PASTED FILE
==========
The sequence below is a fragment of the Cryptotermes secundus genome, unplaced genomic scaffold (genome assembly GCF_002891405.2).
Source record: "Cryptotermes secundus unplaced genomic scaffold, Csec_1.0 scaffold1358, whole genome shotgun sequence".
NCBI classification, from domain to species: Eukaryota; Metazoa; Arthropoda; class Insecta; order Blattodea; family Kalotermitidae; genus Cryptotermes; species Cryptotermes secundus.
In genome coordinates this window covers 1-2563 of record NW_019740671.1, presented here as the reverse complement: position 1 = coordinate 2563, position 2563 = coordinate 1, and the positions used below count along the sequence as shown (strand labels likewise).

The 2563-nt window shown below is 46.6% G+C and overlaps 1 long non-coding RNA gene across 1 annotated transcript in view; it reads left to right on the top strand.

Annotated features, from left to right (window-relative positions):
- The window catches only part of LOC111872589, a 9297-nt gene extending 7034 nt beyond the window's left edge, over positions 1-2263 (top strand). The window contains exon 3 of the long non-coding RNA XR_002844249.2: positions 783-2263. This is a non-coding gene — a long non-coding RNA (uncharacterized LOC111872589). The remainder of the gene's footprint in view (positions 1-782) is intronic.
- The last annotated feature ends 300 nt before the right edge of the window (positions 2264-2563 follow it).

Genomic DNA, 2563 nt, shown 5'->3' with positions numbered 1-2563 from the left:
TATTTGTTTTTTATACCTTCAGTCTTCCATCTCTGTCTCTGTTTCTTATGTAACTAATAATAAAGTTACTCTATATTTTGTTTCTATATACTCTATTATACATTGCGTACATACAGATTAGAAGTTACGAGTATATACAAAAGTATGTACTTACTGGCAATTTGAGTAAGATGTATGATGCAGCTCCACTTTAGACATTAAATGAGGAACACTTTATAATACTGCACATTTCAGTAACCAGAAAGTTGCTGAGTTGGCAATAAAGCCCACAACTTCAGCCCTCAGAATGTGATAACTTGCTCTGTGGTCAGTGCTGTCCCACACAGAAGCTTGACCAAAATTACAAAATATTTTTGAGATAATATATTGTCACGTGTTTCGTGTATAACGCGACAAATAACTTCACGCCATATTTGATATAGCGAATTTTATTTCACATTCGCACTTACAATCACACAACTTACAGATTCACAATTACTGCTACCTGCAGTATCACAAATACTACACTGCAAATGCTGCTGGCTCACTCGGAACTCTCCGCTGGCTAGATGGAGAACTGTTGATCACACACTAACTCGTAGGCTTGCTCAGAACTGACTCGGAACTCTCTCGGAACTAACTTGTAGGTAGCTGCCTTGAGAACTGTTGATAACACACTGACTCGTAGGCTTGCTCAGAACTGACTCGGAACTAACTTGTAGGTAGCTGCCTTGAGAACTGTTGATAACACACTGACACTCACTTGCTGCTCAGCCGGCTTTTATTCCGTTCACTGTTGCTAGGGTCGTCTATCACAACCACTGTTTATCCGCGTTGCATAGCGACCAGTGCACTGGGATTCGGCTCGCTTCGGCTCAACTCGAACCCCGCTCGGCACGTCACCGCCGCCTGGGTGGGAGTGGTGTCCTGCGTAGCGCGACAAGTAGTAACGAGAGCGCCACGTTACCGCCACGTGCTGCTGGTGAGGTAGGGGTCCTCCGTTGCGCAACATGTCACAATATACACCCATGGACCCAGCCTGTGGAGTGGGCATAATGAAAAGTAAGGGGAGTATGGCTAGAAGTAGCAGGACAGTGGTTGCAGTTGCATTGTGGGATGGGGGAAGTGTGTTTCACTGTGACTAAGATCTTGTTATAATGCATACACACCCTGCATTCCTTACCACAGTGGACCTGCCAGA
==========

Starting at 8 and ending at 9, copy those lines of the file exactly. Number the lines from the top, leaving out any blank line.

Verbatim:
- The last annotated feature ends 300 nt before the right edge of the window (positions 2264-2563 follow it).

Genomic DNA, 2563 nt, shown 5'->3' with positions numbered 1-2563 from the left: